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Tuesday, May 26, 2020

World Convention 2012 – A Gathering in Goiânia (Repost)

What follows is a post from August 2012 in which I review the World Convention of Christian Churches, Churches of Christ, and Disciples of Christ. This event tied together two threads of my life; namely, Brazil and the Stone-Campbell Movement. I even took on the role of interpreter for three of the scholars in their workshops. This was truly a capstone event in my life, as by the end of the following year I was post-theistic. I consider the first 20 or so years of my adult life my 'First Act,' and the Second Act is what I'm living now as a Unitarian Universalist. If there's a Third Act, I hope it doesn't involve yet another change of traditions. It's not a great feeling to no longer be at home in a tradition two which I devoted so much time, energy, and thought.

When I first heard that the World Convention of Christian Churches, Churches of Christ and Disciples of Christ would be held this year in Brazil, I was thrilled. As part of the Stone-Campbell Restoration Movement and former missionary to Brazil, this came as great news. Over time, though, I began to doubt that I would make it. Fortunately, it all worked out. My family took a vacation to visit relatives in Brazil in July, and I went with a group of men from the Churches of Christ in Uberlândia to World Convention.

To begin, the positives: Friends! I saw old friends I imagined I’d never see again this side of the resurrection. People from every phase of my connection with the churches in Brazil were there, from Campinas to Belém and all points in between. I also made new acquaintances, particularly with Newell Williams, Doug Foster and William Baker, three scholars for whom I translated on different days. 

While the fellowship was fantastic, there were some rough spots with this convention.

First, the evening worship sessions were way too long. I’m not saying this as a stodgy old grandpa (heck, I’m in my mid-30s), nor as a North American (the Brazilians with me also complained). We were expecting to be out of the evening sessions by 9pm, but every night the speaker didn’t take the pulpit until around that time. Because we were staying with relatives of someone in our group and did not want to inconvenience them, and also because we were exhausted after a day at the convention, we never heard any of the evening preachers for more than 15 minutes.

(left to right) Adam Gonnerman, William Baker 
























Second, the organization of this convention left something to be wanted, particularly with regard to interpreters. It seems that organizers left translation up to volunteers, and made appeals the first two days for anyone willing to interpret to show up at a certain location after the first morning worship session. In Newell Willliams and Doug Foster’s first session on a global history of the Stone-Campbell Movement the interpreter was completely lost. Although he was fluent in English and Portuguese, he was unfamiliar with the subject matter and his vocabulary was lacking. After that session I spoke with him and the speakers and arranged to take his place the next day. That was fun! This happened again the last day of the convention when I went to attend William Baker’s talk on the Book of James and was drafted to translate because no one showed up to do it.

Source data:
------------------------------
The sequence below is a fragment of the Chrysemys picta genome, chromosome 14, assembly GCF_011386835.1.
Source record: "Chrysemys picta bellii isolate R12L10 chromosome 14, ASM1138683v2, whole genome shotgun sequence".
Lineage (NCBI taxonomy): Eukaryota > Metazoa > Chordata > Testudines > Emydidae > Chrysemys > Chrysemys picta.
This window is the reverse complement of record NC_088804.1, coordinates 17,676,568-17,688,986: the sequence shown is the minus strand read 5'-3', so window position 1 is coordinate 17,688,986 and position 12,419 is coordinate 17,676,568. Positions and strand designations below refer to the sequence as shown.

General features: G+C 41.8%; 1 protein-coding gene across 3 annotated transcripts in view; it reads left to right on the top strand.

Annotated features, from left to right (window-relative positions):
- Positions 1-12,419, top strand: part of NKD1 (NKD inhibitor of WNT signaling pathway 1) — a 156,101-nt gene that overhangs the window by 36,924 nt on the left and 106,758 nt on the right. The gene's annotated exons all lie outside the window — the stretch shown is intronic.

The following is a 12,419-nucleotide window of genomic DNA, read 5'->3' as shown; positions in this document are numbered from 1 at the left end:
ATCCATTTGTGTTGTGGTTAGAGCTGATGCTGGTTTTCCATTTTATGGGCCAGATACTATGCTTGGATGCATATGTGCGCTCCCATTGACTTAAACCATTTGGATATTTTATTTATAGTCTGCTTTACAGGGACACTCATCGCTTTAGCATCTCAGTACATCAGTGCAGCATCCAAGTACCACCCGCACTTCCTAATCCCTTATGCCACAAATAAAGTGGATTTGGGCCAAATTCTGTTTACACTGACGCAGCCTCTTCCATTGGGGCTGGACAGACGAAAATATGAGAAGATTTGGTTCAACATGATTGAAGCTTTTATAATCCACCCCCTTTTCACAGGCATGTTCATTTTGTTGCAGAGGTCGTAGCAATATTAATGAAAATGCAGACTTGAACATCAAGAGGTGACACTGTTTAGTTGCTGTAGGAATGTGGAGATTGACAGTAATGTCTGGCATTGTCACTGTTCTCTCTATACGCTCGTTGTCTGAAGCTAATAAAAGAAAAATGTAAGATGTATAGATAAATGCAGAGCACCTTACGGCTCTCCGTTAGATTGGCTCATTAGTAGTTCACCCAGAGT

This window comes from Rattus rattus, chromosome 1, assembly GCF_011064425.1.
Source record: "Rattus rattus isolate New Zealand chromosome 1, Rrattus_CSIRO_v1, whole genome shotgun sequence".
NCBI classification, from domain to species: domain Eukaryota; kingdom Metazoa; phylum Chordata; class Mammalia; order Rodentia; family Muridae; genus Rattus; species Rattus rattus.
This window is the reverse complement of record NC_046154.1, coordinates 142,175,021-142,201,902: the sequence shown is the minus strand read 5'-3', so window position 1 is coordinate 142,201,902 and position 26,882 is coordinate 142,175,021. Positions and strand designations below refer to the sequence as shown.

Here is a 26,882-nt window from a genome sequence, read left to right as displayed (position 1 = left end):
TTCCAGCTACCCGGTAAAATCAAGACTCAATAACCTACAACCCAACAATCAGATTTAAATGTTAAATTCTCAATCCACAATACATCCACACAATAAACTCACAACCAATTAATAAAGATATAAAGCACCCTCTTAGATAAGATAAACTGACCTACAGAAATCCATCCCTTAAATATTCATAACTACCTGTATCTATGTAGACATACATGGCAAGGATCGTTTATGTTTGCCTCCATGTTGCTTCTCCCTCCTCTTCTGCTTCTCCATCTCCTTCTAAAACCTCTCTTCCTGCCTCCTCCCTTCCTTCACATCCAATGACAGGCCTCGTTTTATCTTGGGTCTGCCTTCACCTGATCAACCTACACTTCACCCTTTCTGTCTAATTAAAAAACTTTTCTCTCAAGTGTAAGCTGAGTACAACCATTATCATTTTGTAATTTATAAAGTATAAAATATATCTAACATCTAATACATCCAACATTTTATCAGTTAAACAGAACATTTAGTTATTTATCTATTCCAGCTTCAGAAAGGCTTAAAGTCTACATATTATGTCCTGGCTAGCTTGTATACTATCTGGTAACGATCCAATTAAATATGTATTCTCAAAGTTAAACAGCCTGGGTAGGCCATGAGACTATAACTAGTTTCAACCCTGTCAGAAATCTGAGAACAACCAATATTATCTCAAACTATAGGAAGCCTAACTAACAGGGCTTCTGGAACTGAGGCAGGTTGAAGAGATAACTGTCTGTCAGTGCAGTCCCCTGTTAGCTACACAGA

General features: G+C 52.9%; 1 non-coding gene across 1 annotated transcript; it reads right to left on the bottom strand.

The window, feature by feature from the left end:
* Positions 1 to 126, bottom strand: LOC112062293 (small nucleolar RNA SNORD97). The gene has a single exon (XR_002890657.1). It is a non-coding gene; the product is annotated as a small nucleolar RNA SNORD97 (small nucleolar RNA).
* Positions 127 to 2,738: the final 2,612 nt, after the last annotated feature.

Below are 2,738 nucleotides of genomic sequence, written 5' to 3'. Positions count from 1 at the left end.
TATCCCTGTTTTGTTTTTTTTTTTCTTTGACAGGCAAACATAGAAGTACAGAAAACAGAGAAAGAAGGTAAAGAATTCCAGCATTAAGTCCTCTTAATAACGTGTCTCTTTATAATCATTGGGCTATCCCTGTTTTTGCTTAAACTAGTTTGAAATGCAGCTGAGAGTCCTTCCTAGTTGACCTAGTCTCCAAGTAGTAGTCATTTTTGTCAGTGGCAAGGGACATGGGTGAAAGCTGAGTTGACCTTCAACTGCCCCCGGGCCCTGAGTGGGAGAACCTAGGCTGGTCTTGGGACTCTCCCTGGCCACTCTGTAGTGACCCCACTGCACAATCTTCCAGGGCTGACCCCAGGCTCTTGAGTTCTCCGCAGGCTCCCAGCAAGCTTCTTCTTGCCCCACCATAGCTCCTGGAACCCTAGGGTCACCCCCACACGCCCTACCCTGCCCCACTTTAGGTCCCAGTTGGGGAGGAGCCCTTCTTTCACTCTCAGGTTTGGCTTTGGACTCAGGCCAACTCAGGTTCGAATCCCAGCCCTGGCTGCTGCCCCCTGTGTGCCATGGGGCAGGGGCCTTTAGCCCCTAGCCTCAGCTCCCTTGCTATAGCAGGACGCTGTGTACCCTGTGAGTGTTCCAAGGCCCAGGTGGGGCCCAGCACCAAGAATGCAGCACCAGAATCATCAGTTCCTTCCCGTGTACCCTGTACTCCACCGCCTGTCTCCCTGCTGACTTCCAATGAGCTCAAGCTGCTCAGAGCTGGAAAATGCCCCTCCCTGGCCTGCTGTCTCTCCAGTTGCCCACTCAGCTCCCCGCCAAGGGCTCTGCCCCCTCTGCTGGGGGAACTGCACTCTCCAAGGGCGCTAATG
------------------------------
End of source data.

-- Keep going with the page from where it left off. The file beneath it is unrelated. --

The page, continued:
Third, there was only one small corner near the registration booth where wifi was available. This was an international convention and they had made a point of promoting a twitter hash tag (#wccc12), but there was virtually no Internet available.

(left to right) Newell Williams, Doug Foster, Adam Gonnerman
The first two negatives are really the only two that I think count, and the first can be explained by the fact that the local hosts for this gathering were from the Pentecostal branch of Churches of Christ in Brazil, those associated with the Concílio Ministerial das Igrejas de Cristo no Brasil. These churches took their beginning from the work of Disciples of Christ and independent Christian Church missionaries decades ago, embracing Pentecostalism over the years. They are distinct from the a cappella Churches of Christ, International Churches of Christ and traditional, instrumental Churches of Christ in Brazil. From past experience I can say that their worship style tends to be long and loud in comparison with the other branches of the movement found in Brazil. The other two points above explain themselves, I think.
(left to right) Wanderson de Jesus, Marcelo Lima, Nilson Ferreira
Despite how it may seem, I actually had a fantastic time at World Convention and am very glad I was there. The fellowship alone made the entire experience worthwhile, and in the end, isn’t fellowship really the point of this convention?